9. 

Appendix table A.1 (available in a separate online appendix that can be accessed on Education Finance and Policy's Web site at www.mitpressjournals.org/efp) investigates the sensitivity of the main results to using three alternative definitions of student absences: levels (unstandardized), natural logs, and indicators for “chronically absent.” These results are consistent with the main results reported in table 2.

10. 

Some policy makers may wish to compare teachers within or between schools, however, and different specifications can produce different rankings (e.g., Goldhaber and Theobald 2012). Table A.2 (available on the Education Finance and Policy Web site) examines the sensitivity of the main results reported in table 2 by replacing the school-by-year FE with school FE or removing them altogether. Identification in the former is driven by teachers who changed schools during the sample time period. The latter provide state-wide teacher comparisons. Both sets of estimates show qualitatively similar patterns to those generated by the preferred baseline specification of equation 1.

11. 

Specifically, because absences are at least partly outside of teachers’ control, it is unclear whether absences should be controlled for in VA models designed to identify teachers’ effects on academic achievement (Noell et al. 2008; Harris 2011). On the one hand, at least some student absences are completely outside teachers’ control and these absences should unambiguously be controlled for (Harris 2011). On the other hand, absences caused by teachers are outcomes of the education production function and are thus “bad controls” (e.g., Angrist and Pischke 2009, p. 64). In practice, the precise number of absences caused by teachers is unknown and analysts are left with two suboptimal options: either omit student absences from the VA model and suffer from potential omitted variables bias or control for student absences at the risk of “over controlling” and penalizing teachers who improve test scores via improving student attendance. Appendix table A.3 (available on the Education Finance and Policy Web site) shows that this is a practically unimportant modeling decision, as rankings of teacher effectiveness generated by VA models that do condition on student absences are nearly identical to rankings generated by VA models that do not condition on student absences.

12. 

Specifically, I use the C#CW0 longitudinal weight, where # is wave number.

13. 

Reported ECLS-K sample sizes are rounded to the nearest 50. See Gershenson, Jacknowitz, and Brannegan (2015) for further discussion of the ECLS-K's student assessments and absence data.

14. 

School FE are omitted from equation 4 because relatively few teachers in the analytic sample changed schools.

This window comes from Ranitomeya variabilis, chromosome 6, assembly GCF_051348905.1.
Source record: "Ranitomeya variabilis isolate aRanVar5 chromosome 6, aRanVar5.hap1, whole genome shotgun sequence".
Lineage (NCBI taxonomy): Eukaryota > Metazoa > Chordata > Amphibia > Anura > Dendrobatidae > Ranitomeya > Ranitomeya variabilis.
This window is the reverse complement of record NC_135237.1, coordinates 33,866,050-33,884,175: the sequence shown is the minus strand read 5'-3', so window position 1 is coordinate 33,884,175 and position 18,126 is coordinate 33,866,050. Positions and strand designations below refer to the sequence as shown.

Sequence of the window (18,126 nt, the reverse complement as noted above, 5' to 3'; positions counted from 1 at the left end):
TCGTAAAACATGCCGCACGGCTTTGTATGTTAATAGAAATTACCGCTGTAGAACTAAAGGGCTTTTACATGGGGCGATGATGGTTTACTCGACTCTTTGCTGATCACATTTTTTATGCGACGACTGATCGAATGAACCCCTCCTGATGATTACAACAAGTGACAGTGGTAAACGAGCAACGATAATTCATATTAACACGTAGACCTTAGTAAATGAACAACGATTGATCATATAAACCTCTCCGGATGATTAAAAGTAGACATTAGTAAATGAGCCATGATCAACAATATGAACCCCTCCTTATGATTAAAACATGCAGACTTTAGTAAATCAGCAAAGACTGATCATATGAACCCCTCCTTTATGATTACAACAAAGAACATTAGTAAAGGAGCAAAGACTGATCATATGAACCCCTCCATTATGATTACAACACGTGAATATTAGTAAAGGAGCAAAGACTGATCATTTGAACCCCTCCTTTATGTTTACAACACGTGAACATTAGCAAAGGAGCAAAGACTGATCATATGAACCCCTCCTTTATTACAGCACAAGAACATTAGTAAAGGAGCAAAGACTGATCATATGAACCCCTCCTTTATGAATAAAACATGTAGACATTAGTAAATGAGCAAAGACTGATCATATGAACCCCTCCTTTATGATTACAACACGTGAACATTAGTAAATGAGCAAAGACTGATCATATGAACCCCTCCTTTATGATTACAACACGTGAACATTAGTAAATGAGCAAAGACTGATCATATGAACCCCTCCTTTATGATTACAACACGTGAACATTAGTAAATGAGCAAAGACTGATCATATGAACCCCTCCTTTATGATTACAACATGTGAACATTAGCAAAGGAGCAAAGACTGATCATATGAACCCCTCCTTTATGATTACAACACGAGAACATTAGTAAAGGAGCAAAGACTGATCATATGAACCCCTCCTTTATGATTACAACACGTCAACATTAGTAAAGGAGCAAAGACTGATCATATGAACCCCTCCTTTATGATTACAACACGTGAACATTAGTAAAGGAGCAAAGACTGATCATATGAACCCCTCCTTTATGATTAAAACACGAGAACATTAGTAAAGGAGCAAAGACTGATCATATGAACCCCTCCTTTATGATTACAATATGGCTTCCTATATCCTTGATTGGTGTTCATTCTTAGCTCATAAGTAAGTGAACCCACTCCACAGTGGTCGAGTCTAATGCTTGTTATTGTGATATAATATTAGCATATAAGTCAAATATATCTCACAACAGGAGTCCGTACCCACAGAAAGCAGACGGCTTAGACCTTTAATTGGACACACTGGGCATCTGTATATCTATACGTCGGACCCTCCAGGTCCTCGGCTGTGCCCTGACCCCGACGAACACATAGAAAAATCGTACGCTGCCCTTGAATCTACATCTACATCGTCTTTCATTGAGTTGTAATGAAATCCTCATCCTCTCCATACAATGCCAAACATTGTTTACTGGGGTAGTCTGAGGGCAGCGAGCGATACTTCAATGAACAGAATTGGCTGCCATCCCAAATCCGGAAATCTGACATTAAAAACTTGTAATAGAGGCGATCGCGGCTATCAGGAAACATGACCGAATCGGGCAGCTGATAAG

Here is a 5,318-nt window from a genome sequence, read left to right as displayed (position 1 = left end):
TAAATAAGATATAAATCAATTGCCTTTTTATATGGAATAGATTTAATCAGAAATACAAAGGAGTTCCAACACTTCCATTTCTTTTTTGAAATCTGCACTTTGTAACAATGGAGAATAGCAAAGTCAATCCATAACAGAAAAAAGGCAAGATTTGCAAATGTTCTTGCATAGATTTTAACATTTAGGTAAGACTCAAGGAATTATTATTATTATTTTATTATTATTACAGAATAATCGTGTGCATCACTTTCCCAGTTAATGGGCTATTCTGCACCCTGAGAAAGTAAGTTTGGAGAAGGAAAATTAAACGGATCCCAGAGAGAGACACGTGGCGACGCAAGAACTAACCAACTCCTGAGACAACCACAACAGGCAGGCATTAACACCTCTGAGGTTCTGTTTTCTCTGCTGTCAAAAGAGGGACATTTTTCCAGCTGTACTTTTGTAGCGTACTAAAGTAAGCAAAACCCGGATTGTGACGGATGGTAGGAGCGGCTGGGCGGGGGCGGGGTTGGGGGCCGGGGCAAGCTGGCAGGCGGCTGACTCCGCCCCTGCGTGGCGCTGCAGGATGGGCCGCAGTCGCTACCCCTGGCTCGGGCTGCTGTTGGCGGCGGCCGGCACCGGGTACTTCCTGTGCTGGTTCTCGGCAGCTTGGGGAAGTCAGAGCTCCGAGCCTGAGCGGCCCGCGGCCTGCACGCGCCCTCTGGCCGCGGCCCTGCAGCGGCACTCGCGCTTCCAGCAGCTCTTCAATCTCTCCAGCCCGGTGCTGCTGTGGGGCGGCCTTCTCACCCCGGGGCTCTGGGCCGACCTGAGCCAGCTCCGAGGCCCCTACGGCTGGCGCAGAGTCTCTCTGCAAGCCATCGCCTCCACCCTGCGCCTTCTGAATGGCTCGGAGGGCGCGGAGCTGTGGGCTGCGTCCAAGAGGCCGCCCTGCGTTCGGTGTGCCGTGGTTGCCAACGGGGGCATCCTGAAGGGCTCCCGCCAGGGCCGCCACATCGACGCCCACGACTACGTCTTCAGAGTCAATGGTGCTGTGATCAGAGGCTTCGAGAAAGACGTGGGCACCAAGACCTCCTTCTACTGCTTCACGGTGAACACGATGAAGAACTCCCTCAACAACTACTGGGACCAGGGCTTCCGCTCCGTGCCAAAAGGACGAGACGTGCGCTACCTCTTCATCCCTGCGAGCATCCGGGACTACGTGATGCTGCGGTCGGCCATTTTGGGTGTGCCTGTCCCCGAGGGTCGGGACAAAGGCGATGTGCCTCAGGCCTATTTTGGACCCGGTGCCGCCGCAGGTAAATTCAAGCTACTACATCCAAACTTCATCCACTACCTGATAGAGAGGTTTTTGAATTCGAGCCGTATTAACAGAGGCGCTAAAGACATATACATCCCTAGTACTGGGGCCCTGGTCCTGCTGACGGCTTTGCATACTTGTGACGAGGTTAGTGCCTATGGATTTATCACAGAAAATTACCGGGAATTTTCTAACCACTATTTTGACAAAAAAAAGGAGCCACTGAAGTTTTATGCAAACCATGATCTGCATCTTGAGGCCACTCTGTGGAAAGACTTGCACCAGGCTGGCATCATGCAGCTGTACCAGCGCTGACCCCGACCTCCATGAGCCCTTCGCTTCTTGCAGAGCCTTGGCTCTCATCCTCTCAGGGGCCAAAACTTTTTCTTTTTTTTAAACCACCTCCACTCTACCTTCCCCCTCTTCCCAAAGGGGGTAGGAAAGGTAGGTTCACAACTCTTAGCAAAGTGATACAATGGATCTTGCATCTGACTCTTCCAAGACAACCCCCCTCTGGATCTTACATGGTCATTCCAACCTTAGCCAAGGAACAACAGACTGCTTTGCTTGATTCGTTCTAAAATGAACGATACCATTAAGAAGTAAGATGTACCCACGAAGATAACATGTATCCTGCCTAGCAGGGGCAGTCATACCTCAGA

15. 

These numbers can be converted into the percentage of eligible teachers by dividing by the quantile's range. For example, 17 percent (1.7/10) of teachers in the top decile of the absence ranking are in the top decile of the math ranking. It is also worth noting that table A.4 in the online appendix (available on the Education Finance and Policy Web site) reports transition matrixes that provide a more nuanced view of the cross-domain and cross-subject stability of teacher rankings, as correlations can mask large swings in rankings (Goldhaber and Theobald 2012). Again, rankings are less stable across domains than across subjects. For example, only about 22 percent of teachers in the top (bottom) fifth of the math rankings are also in the top (bottom) fifth of the absence rankings. The cross-subject transition matrixes are consistent with previous research that finds about 40 percent of the lowest (highest) performing teachers in math are similarly low (high) performing in reading (e.g., Loeb, Kalogrides, and Béteille 2012).

Acknowledgments

The author is grateful for financial support from the Spencer Foundation and the American Educational Research Association (AERA). AERA receives funds for its AERA Grants Program from the National Science Foundation under NSF grant DRL-0941014. Opinions reflect those of the author and not necessarily those of the funding agencies. The author thanks the North Carolina Education Research Data Center for providing access to the restricted-use North Carolina data. The author thanks Nora Gordon, Cassie Guarino, Mike Hansen, two anonymous referees, seminar participants at American University, Johns Hopkins University, Oregon State University, The College Board, and The University of Oregon, and conference participants at the 2014 meetings of the Association for Education Finance and Policy and Society for Research on Educational Effectiveness for providing helpful comments. Andrew Brannegan and Michael S. Hayes provided excellent research assistance. Any remaining errors are my own.